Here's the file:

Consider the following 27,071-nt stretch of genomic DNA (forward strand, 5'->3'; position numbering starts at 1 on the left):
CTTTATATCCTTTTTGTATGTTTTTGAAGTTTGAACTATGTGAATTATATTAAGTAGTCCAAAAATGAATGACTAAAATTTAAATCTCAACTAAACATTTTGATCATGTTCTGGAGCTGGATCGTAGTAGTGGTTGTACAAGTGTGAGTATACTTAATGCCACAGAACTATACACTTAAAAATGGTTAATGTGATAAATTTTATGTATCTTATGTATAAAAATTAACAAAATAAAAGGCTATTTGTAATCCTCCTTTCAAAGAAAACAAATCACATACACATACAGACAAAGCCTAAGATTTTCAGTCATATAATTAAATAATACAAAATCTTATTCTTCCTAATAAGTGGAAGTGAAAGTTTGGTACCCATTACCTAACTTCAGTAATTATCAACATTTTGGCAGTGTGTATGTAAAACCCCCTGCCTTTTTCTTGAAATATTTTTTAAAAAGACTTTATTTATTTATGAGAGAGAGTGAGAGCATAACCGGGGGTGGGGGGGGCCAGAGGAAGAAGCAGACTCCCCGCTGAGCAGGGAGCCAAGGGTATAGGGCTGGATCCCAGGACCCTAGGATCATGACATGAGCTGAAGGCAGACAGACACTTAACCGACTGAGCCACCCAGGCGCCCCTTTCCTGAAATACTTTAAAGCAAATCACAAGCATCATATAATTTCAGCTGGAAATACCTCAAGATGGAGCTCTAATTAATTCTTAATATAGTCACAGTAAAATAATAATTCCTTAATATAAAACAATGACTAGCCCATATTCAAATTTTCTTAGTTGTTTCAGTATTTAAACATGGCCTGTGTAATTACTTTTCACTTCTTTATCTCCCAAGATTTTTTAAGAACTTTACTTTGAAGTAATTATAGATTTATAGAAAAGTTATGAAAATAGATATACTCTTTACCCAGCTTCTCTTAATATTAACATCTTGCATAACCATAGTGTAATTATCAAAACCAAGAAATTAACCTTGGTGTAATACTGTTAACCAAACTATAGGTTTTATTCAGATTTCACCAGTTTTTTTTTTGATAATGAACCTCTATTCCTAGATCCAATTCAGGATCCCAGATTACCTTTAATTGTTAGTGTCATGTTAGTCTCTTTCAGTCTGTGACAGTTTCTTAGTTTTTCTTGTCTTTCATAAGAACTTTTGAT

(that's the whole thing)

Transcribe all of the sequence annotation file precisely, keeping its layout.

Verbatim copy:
Consider the following 27,071-nt stretch of genomic DNA (forward strand, 5'->3'; position numbering starts at 1 on the left):
CTTTATATCCTTTTTGTATGTTTTTGAAGTTTGAACTATGTGAATTATATTAAGTAGTCCAAAAATGAATGACTAAAATTTAAATCTCAACTAAACATTTTGATCATGTTCTGGAGCTGGATCGTAGTAGTGGTTGTACAAGTGTGAGTATACTTAATGCCACAGAACTATACACTTAAAAATGGTTAATGTGATAAATTTTATGTATCTTATGTATAAAAATTAACAAAATAAAAGGCTATTTGTAATCCTCCTTTCAAAGAAAACAAATCACATACACATACAGACAAAGCCTAAGATTTTCAGTCATATAATTAAATAATACAAAATCTTATTCTTCCTAATAAGTGGAAGTGAAAGTTTGGTACCCATTACCTAACTTCAGTAATTATCAACATTTTGGCAGTGTGTATGTAAAACCCCCTGCCTTTTTCTTGAAATATTTTTTAAAAAGACTTTATTTATTTATGAGAGAGAGTGAGAGCATAACCGGGGGTGGGGGGGGCCAGAGGAAGAAGCAGACTCCCCGCTGAGCAGGGAGCCAAGGGTATAGGGCTGGATCCCAGGACCCTAGGATCATGACATGAGCTGAAGGCAGACAGACACTTAACCGACTGAGCCACCCAGGCGCCCCTTTCCTGAAATACTTTAAAGCAAATCACAAGCATCATATAATTTCAGCTGGAAATACCTCAAGATGGAGCTCTAATTAATTCTTAATATAGTCACAGTAAAATAATAATTCCTTAATATAAAACAATGACTAGCCCATATTCAAATTTTCTTAGTTGTTTCAGTATTTAAACATGGCCTGTGTAATTACTTTTCACTTCTTTATCTCCCAAGATTTTTTAAGAACTTTACTTTGAAGTAATTATAGATTTATAGAAAAGTTATGAAAATAGATATACTCTTTACCCAGCTTCTCTTAATATTAACATCTTGCATAACCATAGTGTAATTATCAAAACCAAGAAATTAACCTTGGTGTAATACTGTTAACCAAACTATAGGTTTTATTCAGATTTCACCAGTTTTTTTTTTGATAATGAACCTCTATTCCTAGATCCAATTCAGGATCCCAGATTACCTTTAATTGTTAGTGTCATGTTAGTCTCTTTCAGTCTGTGACAGTTTCTTAGTTTTTCTTGTCTTTCATAAGAACTTTTGAT